Iran Regime’s Confession to Economic Corruption, Denying the Roots of Uprising
By Mohammad Sadat Khansari
These days, the regime seems to be orchestrating a new show for the people of Iran; in hopes of calming the angry protesters, the authorities, including the ones at the very top, are pretending to be serious about fight against corruption this time!
What will come out of their pretention?
This is definitely not the first time the regime claims to have fought against corruption, but considering the intensity of the protests this time and their clear danger for the regime’s existence, some of the most superior authorities (including those in the Legislative, Executive, and Judicial Branches) have decided to give out the impression to the outside observers that this time, their fight against economic corruption will be very serious; which of course, is absolutely absurd! Why do we sound so certain, you ask? Here’s why:
First off, as mentioned by some of the state-run newspapers in Iran, those who have “messed up the economy of the entire country” are “known figures”; meaning that they hold some of the highest positions in the system! From Khamenei and his supporters, to the three mentioned Branches (of Legislative, Executive, and Judicial) and the Parliament!
According to Keyhan Newspaper (5 August 2018):
“The unbridled increase in dollar rate and its imbalance with Iran’s unstable economy makes no sense at all; so, the question our frustrated people are keep asking is who’s to blame?! The government? The Parliament? The Judicial Branch? they’re all partly responsible; however, pinpointing the exact individuals is not as easy as it seems. One thing for sure is that whoever they are, they have enough influence to stop the Ministry of Information from finding or arresting them all these years. Which explains the increasing rent-seeking and robbery witnessed in the first place”
Another state-run media named Shargh, also comments in this regard:
“The faulty structure of this government is the reason why there’s a never-ending cycle of poverty and maldevelopment in our country; also the reason why many corrupted groups have gotten away with their crimes for so many years; who continue to make massive amounts of money via rent-seeking and other easy methods alike, and not through hard work or a legitimate innovation of some kind. The lack of an effective monitoring in place, does not help with this situation either”.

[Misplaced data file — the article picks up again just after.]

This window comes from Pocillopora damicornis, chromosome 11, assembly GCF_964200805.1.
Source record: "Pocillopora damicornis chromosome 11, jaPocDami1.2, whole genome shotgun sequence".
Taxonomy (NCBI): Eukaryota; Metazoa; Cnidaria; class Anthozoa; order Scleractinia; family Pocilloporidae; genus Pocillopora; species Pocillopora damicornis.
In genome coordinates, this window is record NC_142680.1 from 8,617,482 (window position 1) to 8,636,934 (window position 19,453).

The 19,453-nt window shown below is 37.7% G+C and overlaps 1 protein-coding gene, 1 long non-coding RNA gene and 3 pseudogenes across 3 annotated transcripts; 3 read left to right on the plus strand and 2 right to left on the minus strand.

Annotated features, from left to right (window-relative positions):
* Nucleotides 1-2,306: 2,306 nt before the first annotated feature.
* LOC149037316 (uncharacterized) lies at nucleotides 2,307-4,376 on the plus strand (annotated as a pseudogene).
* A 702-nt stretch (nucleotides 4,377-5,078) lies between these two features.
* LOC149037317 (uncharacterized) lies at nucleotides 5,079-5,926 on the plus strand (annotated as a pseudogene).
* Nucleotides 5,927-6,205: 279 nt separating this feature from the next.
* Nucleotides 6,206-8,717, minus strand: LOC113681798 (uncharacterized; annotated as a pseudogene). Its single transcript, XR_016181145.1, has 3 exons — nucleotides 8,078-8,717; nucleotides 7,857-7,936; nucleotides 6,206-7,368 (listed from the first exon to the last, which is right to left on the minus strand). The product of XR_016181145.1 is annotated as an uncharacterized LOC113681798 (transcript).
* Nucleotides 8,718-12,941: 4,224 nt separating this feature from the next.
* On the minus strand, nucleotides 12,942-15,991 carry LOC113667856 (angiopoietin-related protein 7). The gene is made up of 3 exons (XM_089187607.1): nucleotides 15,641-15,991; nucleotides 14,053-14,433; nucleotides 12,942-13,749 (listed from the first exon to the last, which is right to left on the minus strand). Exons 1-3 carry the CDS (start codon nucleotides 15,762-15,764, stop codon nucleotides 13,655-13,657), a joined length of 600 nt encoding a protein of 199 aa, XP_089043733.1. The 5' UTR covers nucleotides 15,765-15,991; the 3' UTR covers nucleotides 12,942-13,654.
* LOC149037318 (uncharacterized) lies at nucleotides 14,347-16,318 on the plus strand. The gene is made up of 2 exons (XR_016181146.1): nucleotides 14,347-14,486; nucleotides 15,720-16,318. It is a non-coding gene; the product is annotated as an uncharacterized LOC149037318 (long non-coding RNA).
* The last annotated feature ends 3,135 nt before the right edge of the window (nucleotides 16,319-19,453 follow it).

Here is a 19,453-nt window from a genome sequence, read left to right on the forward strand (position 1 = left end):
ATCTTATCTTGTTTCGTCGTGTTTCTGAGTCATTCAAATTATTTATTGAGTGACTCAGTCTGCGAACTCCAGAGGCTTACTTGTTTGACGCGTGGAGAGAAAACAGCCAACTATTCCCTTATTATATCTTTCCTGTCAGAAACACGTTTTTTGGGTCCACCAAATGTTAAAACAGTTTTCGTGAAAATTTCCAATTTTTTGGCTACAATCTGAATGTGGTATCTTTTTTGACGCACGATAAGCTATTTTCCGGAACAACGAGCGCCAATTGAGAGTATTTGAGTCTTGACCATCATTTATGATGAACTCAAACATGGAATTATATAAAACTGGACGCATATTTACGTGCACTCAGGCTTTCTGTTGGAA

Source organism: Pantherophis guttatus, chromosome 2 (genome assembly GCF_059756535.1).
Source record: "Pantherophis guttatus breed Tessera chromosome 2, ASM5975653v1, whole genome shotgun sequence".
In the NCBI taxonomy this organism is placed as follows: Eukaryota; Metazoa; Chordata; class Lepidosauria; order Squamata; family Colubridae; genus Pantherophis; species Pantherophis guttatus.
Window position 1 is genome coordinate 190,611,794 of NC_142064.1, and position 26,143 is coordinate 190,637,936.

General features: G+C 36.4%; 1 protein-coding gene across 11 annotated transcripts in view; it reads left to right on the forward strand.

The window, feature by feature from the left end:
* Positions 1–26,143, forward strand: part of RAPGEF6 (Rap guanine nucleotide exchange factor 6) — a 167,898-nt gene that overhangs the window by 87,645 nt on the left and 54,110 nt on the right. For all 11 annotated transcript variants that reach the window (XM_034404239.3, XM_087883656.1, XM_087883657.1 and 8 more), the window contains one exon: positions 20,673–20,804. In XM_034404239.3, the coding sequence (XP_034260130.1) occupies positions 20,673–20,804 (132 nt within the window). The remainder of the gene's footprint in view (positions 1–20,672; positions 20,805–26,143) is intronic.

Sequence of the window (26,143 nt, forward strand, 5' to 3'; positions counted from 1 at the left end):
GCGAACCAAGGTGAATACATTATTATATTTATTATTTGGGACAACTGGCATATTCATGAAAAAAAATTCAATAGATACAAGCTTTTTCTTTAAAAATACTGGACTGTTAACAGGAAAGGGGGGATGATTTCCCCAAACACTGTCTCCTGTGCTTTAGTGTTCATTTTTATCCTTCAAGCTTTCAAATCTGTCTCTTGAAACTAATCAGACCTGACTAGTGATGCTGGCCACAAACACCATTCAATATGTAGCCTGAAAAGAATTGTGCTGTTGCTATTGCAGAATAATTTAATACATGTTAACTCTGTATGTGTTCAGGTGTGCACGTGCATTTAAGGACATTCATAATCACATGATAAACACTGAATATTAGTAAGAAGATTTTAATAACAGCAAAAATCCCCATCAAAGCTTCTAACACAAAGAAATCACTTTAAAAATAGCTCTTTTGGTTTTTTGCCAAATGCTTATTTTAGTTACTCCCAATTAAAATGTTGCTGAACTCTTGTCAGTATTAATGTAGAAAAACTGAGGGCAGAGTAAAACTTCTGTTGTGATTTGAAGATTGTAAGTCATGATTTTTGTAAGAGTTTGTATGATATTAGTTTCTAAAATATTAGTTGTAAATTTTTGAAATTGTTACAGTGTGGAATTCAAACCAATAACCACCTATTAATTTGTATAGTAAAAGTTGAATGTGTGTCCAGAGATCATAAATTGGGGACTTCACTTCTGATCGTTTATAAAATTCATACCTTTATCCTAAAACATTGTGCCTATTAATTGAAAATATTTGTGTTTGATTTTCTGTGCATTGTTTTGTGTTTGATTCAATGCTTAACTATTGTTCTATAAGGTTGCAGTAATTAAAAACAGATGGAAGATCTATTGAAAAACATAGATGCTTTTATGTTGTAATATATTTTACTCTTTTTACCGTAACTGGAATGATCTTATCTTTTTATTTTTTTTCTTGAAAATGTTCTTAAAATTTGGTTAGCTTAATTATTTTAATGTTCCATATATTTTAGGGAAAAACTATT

Therefore, it’s as clear as day that the recent claims of the regime are just as empty as the previous ones and will lead to nothing but another humiliation for itself. We can predict that the government may even go as far as actually arresting and executing the so-called roots of corruption, but we all know very well that the actual corrupted figures who happen to hold all the power in the country, will continue to remain safe behind the scenes.
Possibility of government’s interference in some protests
It is quite possible that some of the regime’s secret forces may be amongst the rest of the protesters, perhaps to try and limit the slogans to purely economic ones; by keeping the focus on economy rather than politics, and by emphasising the idea that People’s Mojahedin Organization of Iran (PMOI/MEK) is the only one against the government, the regime may be wanting to cause a rift between protesters and supporting organisations.
The question is, why haven’t mullahs managed to use their oppressive forces to stop the so-called “damaging” uprisings from spreading so rapidly, as observed over the past weeks?
The answer is, they have tried many times, but failed. Truth is, the anti-regime slogans that we’ve heard across all cities over time, represent the entire nation of Iran, and not just the PMOI; although, PMOI has contributed significantly too.
The reason why PMOI has such great influence on many Iranians is because they too support the overthrown of the corrupt regime of mullahs, as made clear to the whole world as well.
Mohammad Sadat Khansari is a researcher analyst and consultant, specializing in Human Rights, political and social affairs. He has expertise in Iran, and the Middles East affairs.